From NILU’s Annual Report 2020: Have you heard of “squishies”? They’re those soft, brightly coloured foam toys that have taken over Norwegian toy stores and children’s rooms in recent years. Children play with them, collect them, and cuddle with them. But is that safe?
“Not necessarily,” says Pernilla Bohlin-Nizzetto, senior scientist at NILUs Environmental Chemistry Department.
Soft, perfumed toys
On behalf of the Norwegian Environment Agency, Bohlin-Nizetto and senior scientist Norbert Schmidbauer at NILU’s Department of Monitoring and Instrumentation Technology have studied a selection of toys for children under three, including “squishies”.
The objective was to find out whether the toys contain and release volatile organic compounds (VOCs) to indoor air in amounts that might be harmful.
Some VOCs can irritate eyes and airways, among their other effects. Prolonged exposure can damage the liver, the kidneys and the nervous system, and increase the risk of cancer. VOCs have also been linked to asthma, or exacerbation of asthma.
“Squishies” are toys made of soft, colourful polyurethane foam and are often perfumed. The foam the toys are made of contains VOCs, among other substances. The purpose of this study was to determine which VOCs are released, and in what amounts. At the same time, the researchers from NILU wanted to find out if other toys made of plastic or rubber contain and release VOCs.
Toys in the laboratory
Bohlin-Nizzeto and Schmidbauer examined the toys in two stages. First, all the toys the Environment Agency had purchased at various brick-and-mortar and online toy stores in Norway were collected in the laboratory at NILU. Each toy was unpacked from its wrapping and placed individually in an air-tight ziplock bag along with a Tenax TA passive air sampler. The bag was filled with pure, VOC-free air and sealed.
“We left the bags at room temperature for 24 hours before taking out and analysing the air samplers,” says Bohlin-Nizzetto.
What they found was not encouraging.
“We found between 12 and 30 different VOCs per toy, at concentrations well above the detection limit, and the chemicals were clearly identifiable,” says Bohlin-Nizetto. “Taking all the toys together, we found nearly 150 different VOCs.”
She goes on to explain that the levels of all the VOCs emitted by some toys were extremely high. If the toy that emitted most had been placed in a child’s room, it would have been a greater source of VOCs than walls, flooring, or furniture.
How is indoor air affected?
After these initial analyses, and in cooperation with the Environmental Agency, the researchers selected the twelve toys with the highest VOC emissions and subdivided them according to the type of compound released.
Bohlin-Nizetto and Schmiedbauer wanted to find out how the chemicals emitted from the toys affect the air inside a home. To simulate that environment as realistically as possible, they borrowed an unoccupied 40-square-metre apartment containing a child’s room of about 6 square metres.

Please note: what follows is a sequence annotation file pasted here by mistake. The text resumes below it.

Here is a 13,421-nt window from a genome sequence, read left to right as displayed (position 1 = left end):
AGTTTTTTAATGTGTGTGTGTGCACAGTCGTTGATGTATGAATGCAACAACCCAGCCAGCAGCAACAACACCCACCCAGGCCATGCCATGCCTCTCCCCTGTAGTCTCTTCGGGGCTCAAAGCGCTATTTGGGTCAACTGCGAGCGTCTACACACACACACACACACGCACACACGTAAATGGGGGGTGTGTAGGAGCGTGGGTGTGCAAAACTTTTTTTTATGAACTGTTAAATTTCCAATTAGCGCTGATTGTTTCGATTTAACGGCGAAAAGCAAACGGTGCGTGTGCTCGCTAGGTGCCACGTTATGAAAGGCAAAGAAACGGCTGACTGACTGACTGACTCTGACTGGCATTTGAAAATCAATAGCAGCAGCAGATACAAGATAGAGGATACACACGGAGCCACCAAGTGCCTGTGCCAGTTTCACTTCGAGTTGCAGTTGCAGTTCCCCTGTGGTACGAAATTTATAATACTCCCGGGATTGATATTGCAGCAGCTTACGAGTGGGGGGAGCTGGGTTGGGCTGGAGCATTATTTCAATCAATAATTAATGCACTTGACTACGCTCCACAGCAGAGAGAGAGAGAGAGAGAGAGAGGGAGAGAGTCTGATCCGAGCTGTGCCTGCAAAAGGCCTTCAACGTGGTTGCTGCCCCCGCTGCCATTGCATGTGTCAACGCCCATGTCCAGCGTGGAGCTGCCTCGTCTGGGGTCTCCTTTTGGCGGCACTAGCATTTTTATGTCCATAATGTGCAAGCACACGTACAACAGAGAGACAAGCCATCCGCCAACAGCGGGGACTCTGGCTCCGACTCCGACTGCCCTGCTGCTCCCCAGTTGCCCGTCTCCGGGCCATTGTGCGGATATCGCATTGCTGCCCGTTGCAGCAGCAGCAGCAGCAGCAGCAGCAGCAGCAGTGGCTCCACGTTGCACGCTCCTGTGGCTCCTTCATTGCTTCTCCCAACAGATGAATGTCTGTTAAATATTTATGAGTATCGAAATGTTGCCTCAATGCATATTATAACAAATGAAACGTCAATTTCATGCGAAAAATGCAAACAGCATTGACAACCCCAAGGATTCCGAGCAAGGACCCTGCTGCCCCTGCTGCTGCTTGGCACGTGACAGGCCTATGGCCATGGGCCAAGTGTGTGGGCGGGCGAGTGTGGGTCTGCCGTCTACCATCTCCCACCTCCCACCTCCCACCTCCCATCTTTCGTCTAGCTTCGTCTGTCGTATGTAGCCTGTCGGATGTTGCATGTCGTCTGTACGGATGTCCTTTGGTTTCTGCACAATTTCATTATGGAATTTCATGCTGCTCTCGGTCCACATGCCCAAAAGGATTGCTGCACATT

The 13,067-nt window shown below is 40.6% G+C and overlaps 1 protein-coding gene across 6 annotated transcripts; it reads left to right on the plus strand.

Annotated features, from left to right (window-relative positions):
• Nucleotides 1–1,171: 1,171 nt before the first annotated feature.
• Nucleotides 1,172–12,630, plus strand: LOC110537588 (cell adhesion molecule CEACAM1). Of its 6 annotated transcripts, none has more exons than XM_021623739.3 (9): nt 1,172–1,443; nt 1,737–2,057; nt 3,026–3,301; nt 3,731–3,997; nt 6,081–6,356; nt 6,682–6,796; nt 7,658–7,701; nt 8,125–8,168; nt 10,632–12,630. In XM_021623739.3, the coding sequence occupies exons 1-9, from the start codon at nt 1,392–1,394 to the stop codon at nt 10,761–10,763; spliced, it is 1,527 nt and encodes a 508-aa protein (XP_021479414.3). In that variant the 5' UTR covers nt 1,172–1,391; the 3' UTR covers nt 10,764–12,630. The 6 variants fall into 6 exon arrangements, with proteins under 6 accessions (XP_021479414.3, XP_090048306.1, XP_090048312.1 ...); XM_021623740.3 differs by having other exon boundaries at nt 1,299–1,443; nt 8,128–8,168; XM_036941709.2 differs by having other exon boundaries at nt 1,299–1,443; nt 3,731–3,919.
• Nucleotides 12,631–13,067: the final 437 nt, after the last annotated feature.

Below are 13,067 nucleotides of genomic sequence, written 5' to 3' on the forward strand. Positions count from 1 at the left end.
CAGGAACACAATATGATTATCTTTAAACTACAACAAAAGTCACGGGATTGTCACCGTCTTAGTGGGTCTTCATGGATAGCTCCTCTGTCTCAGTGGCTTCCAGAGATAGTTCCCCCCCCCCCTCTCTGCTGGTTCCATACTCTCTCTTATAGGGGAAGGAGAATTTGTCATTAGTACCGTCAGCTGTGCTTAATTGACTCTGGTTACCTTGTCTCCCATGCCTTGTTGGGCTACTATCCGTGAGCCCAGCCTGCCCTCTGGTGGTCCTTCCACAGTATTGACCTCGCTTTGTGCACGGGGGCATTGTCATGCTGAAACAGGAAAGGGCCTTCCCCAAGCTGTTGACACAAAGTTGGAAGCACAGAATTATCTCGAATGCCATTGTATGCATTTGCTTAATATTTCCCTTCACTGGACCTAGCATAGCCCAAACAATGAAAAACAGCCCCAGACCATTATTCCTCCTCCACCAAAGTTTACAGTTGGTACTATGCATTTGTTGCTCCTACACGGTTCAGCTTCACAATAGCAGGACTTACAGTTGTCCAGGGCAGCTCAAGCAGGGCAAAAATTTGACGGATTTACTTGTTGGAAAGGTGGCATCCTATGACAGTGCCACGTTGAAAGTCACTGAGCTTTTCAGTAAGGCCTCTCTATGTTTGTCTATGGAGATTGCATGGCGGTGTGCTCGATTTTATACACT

“Since nobody lived there, the apartment was free of skin care and cleaning products, and also lacked clothing that could influence our measurements,” says Norbert Schmidbauer. “That meant we could be fairly certain that our samplers would capture whatever came from the toys.”
They put the first group of toys in the apartment, placing them at the head of the bed in the child’s room. Then they put Tenax TA samplers in three different locations within the apartment: one was placed in the bed, alongside the toys, to measure emissions in the immediate vicinity of where the child’s head would be. The second sampler was positioned at the opposite end of the same room, and the third sampler was placed in the living room.
“We left the first group of toys in the bed for ten hours,” says Schmidbauer. “Then we removed both the toys and the samplers, aired the room out for 24 hours, and set out the second group of toys and samplers. We repeated this until we had measured emissions from all four groups of toys. The results from this second stage of the experiment showed that the toys with high levels of cyclohexanones and cyclic siloxanes also affected the indoor air. When these toys were placed in the child’s room, the levels of VOCs in the indoor air increased so much that further examination of potential health risks is warranted.”
Conversely, the toys with high levels of aromatic VOCs and the plasticiser TXIB (a potential irritant) did not affect the VOC levels in the apartment’s indoor air.
“One explanation might be that the aromatic VOCs had already evaporated during the time that passed between stage 1 in November and stage 2 in February,” says Bohlin-Nizzetto. “We noticed that the toys smelled less when we unpacked them in the apartment than they had when they were new.”
Air those toys!
This single study in isolation does not allow the researchers from NILU to conclude that “squishies” are harmful to the health of children who play with them or sleep alongside them. But they are concerned by their results, and want additional research on this topic.
Meanwhile, they advise against unpacking new, strongly scented toys and placing them directly into a child’s bed or room. Since the VOC emissions appear to decline over time, they recommend putting new toys in a well-ventilated place to “air out” first.
The Norwegian Environment Agency will continue examining whether the VOCs the toys emit could pose a risk to children’s health. The Agency will also assess the need for additional follow-up within the EU.